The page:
Exploring Nevada's Private Education Sector
September 22, 2015
Private school choice in Nevada scored a victory when Governor Brian Sandoval signed a bill to create a tax-credit scholarship program and when the state enacted a nearly-universal education savings account program (ESA).
Nevada's private schools have enough empty seats to increase current private school enrollment by approximately 33%. A report produced by the Friedman Foundation synthesized information about Nevada's private schools.
Here are the most relevant findings:
- 79% of respondent Nevada private schools said they would participate in an education savings account (ESA) program.
- 75% said they would participate in a tax-credit scholarship program; and 80% said they would participate in a school voucher program.
- 71% of respondent Nevada private schools enroll at least one student with special needs.
- 81% of respondent schools require their students to take a nationally norm-referenced test or the state assessment to measure academic performance.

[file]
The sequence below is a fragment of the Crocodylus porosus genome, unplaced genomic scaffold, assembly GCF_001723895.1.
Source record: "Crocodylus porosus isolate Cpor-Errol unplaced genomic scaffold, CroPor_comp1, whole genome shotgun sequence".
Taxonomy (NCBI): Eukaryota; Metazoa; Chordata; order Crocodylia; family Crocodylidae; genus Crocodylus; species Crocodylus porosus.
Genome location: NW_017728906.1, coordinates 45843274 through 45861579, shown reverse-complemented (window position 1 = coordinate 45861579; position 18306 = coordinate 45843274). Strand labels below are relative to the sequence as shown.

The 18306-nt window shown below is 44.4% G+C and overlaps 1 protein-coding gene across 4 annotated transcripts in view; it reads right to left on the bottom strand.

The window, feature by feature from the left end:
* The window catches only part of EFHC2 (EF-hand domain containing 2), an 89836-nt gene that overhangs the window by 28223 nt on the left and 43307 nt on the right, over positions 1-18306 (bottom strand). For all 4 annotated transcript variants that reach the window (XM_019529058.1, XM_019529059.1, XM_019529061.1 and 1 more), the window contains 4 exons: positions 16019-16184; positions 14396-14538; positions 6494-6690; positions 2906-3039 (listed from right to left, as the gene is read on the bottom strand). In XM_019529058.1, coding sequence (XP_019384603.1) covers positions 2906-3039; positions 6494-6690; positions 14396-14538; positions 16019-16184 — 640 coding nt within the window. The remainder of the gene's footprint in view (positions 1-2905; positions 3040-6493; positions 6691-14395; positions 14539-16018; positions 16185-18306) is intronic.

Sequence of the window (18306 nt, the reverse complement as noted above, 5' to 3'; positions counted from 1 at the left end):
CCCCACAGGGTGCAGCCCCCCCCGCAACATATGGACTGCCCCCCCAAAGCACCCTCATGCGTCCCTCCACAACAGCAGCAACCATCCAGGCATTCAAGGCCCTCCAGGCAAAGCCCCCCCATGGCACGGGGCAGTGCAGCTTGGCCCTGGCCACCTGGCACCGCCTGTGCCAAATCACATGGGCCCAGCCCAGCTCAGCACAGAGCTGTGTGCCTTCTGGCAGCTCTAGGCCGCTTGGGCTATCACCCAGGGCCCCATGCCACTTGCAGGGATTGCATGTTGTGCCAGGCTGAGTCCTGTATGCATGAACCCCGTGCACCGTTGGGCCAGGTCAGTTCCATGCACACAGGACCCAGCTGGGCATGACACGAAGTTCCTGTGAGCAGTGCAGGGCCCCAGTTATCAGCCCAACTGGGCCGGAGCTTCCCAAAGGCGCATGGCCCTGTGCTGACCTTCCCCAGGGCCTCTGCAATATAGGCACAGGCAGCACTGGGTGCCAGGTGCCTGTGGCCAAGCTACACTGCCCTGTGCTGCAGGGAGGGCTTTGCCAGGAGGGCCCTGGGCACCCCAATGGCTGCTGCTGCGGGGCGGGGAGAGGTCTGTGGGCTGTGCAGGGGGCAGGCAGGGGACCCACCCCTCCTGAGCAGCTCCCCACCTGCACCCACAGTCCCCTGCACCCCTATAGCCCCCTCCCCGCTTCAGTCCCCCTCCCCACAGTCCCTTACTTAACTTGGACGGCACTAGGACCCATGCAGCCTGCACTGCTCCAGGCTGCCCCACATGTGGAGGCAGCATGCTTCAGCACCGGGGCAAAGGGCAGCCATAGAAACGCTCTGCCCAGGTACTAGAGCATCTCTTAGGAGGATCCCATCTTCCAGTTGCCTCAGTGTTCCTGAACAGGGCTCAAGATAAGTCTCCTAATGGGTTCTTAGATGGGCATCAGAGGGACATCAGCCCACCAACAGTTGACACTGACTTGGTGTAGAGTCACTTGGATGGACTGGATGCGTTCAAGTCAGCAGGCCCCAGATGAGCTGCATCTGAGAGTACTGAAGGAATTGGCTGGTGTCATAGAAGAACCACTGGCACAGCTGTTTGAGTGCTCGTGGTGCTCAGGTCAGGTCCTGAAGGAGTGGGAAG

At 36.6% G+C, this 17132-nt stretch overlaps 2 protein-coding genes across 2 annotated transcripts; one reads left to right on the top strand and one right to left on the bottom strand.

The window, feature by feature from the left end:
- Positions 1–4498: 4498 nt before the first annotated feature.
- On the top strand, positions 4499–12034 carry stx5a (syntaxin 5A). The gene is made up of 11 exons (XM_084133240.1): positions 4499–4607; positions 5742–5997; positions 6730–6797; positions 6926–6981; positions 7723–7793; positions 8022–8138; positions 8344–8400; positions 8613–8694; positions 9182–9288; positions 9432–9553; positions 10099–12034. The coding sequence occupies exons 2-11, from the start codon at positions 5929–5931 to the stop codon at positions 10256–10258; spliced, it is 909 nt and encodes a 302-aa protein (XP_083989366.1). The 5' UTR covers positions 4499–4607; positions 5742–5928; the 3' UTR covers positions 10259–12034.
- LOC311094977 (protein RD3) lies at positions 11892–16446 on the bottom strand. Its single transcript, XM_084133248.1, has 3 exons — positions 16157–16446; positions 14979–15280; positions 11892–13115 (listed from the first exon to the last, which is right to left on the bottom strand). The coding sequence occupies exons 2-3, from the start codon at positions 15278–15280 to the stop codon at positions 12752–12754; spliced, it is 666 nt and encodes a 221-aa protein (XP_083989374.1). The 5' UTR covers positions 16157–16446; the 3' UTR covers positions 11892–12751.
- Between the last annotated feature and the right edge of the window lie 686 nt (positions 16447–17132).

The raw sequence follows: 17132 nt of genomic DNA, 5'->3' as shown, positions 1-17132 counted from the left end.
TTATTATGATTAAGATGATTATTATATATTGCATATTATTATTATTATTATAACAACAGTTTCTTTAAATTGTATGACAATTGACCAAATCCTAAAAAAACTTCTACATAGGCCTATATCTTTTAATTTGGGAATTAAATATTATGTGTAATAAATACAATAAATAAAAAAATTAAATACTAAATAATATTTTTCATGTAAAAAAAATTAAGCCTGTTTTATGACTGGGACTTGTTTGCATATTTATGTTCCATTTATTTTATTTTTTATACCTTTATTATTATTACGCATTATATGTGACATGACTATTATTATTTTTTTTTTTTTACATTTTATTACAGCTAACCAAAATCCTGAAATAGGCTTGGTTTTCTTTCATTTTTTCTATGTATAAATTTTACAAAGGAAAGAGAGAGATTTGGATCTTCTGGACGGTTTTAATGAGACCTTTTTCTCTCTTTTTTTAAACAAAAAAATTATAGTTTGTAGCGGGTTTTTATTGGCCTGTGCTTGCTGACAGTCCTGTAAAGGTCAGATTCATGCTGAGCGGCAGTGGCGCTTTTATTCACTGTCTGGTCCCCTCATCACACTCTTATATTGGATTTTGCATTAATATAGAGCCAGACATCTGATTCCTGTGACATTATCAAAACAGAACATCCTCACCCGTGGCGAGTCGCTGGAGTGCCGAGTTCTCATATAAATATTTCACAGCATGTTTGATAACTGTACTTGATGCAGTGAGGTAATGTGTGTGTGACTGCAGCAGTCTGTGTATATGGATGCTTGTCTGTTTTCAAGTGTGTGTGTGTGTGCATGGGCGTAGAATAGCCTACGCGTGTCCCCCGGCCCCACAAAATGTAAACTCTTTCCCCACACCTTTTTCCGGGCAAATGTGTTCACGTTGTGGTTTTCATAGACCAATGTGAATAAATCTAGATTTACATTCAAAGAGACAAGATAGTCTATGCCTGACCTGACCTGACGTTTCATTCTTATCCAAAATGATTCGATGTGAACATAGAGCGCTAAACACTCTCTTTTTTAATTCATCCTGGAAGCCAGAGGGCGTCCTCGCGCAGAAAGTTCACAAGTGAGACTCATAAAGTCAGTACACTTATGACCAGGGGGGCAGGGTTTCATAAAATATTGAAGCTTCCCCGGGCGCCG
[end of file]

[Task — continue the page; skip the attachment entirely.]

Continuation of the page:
- 64% of Nevada private school graduates continue their education at a four-year college.
The ESA program allows parents to withdraw their children from public schools and receive a deposit of public funds into government-authorized savings accounts which can be used to cover private school tuition and fees, online learning programs and other higher education expenses.
Although Nevada was the fifth state to enact such a program, it was the first state to make the program available to every public school student in the state. Moreover, most students will be eligible to receive 90% of their funding allocation from the state, roughly $5,100. Special-needs and low-income students will receive 100% of their state funding allocation.
Source: Andrew D. Catt, "Exploring Nevada's Private Education Sector," Friedman Foundation, August 2015.
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